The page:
This New App Lets People Tattle On Distracted Drivers For Cash
It's like thousands of little traffic cameras, except your neighbors are paid to use them.
Let's get it out of the way—texting and driving is bad. So bad, in fact, that a new startup is encouraging those on the road around you to pick up their phones, assuming they're a passenger, and submit a short video clip of your wrongdoings to it for cash.
Text to Ticket is a newer startup based out of San Francisco, California. It was formed when a group of friends were crossing the street and were nearly hit by a car who was distracted by their phone and nearly ended their life. After several days of debate, the group decided to build a platform to help protect other individuals from cars on the road.
Its goal is to simply cut down on tasks that constitute "distracted driving", mainly (but definitely not limited to) texting while driving, by the use of a new mobile app that earns everyone involved—except for the distracted driver—a little bit of cash. The entire idea of the platform revolves around other people on the road using the app while in the passenger seat of a moving vehicle. The user captures a short video of the distracted driver and uploads it to Text to Ticket, the video is reviewed and submitted to police, and then the user receives a monetary reward for ousting the offender.
There are a few stipulations to the video which is submitted in order for the user to get paid. First, the driver must clearly be using their cell phone, so both the driver and the phone would have to be clearly shown. Next, the car's license plate would also have to be captured without cutting from the first clip. This is to ensure that someone doesn't take a video of an individual and falsely stitch together another clip of a different car. The location, speed, and distance recorded, are all included in the information gathered by the app and bundled into report sent to Text to Ticket. Lastly, the video is then reviewed by a panel to ensure it is admissible to law enforcement based on the standards the company sets forth.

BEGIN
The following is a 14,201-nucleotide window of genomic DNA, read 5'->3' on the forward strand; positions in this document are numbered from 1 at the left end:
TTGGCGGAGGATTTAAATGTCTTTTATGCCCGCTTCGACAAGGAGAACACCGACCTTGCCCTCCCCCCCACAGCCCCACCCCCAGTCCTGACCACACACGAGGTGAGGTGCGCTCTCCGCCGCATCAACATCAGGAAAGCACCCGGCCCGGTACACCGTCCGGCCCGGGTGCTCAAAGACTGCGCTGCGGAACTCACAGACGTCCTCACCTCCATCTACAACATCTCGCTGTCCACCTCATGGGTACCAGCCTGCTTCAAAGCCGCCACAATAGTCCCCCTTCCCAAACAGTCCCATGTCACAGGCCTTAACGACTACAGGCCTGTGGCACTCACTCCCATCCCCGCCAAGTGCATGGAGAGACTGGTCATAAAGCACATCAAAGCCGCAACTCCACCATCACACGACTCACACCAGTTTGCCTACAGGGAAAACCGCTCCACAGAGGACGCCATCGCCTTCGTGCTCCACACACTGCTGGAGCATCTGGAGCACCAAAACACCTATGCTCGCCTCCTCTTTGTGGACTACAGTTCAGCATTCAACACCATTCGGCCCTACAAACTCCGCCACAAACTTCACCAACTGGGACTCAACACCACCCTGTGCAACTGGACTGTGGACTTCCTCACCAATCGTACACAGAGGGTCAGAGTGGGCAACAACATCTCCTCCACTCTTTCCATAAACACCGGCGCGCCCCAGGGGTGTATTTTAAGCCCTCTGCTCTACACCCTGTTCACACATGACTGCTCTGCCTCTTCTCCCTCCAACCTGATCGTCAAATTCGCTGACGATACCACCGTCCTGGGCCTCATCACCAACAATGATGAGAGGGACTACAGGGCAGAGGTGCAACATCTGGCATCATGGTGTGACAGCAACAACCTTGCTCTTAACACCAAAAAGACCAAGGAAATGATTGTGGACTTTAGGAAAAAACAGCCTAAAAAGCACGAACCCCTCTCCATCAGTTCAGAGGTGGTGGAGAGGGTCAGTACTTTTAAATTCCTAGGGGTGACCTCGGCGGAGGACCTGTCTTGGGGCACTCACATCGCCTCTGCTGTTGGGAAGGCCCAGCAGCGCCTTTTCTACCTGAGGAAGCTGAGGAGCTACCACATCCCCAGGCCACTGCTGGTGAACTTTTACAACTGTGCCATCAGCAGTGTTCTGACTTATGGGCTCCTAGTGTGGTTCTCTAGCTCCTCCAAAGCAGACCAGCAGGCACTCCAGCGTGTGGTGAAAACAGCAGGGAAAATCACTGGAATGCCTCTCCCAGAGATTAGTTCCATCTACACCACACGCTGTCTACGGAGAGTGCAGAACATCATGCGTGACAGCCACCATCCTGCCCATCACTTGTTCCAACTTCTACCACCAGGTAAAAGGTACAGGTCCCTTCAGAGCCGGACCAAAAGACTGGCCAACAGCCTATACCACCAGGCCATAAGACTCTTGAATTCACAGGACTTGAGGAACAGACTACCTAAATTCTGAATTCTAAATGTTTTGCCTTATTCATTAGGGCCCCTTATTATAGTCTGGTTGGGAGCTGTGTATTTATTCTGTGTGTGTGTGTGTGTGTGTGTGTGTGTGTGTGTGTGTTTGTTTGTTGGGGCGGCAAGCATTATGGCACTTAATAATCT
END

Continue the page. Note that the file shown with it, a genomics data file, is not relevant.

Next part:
Once the video is approved, the user is paid $5 by Text to Ticket. But where does the organization get the money to pay you? The company works closely with law enforcement across the country. A police officer will review and approve the footage, then issue a citation to the registered owner of the car. It seems that the company will receive a referral payment for the video, and then will pass a bit of the cash onto the user for capturing it—all at the expense of the driver.
It's important to note that a lot of questions and concerns arise from this model. Ethics aside, the state must also agree to work with the agency by proxy. Much like how a defendant can't face their accuser when a speed camera takes a photo of their car speeding down the road, the driver of the car in the video won't be summoning you into court. The company states that the officer who issues the citation would be responsible for fighting the ticket based on the evidence that he or she reviewed. The platform also explicitly prohibits drivers from filming, likely to circumvent distracted driving or a potential lawsuit. But when filming a potential violation turns into road rage or an accident, it's not far-fetched to predict a lawsuit to be brought to someone's table.
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